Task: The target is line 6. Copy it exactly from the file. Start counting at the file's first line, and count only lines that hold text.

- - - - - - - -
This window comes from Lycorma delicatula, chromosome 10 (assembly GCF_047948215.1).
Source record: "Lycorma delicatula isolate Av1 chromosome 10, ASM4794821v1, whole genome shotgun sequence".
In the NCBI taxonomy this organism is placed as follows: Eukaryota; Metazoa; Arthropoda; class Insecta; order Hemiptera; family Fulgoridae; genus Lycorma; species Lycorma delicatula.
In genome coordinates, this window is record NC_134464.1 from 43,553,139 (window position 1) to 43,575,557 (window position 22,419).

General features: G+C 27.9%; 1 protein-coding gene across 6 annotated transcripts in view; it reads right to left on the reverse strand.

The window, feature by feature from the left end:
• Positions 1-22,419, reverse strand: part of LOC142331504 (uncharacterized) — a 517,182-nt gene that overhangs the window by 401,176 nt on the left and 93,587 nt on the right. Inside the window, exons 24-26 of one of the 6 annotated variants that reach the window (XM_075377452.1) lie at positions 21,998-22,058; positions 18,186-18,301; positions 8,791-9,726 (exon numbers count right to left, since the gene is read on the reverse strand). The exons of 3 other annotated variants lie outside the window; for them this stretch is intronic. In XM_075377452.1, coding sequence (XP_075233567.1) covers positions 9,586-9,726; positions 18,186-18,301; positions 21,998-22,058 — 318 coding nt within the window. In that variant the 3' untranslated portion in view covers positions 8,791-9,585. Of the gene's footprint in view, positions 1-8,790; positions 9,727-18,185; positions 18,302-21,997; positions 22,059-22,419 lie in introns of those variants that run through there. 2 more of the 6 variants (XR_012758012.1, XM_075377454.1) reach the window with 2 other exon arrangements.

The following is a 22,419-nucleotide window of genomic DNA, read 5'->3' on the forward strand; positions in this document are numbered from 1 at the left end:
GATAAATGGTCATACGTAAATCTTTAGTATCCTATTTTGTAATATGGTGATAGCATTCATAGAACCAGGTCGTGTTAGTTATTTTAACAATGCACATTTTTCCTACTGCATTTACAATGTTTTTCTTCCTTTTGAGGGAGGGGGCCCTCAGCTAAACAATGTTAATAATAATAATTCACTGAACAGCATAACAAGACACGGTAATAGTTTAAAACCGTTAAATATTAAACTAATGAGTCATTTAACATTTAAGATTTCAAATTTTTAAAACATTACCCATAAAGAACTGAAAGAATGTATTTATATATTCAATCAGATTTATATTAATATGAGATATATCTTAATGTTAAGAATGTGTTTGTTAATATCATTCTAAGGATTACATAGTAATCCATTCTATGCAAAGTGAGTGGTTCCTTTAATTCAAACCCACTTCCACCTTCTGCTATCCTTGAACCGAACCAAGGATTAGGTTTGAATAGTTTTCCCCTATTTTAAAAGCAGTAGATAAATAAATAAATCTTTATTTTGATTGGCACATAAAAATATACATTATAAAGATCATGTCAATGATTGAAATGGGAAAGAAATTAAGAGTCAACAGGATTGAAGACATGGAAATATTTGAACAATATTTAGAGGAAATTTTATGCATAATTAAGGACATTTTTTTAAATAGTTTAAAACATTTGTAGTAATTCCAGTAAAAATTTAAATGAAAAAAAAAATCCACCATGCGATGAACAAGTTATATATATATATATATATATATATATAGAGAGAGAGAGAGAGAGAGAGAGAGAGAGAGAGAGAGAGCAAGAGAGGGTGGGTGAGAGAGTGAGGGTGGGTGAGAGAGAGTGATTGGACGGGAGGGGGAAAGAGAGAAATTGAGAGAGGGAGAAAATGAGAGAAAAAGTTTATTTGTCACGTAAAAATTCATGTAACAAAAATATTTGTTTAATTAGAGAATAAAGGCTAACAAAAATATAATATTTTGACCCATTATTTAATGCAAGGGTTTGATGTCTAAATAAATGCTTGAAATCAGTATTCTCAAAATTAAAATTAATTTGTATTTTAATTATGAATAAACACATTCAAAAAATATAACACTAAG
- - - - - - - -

The window, feature by feature from the left end: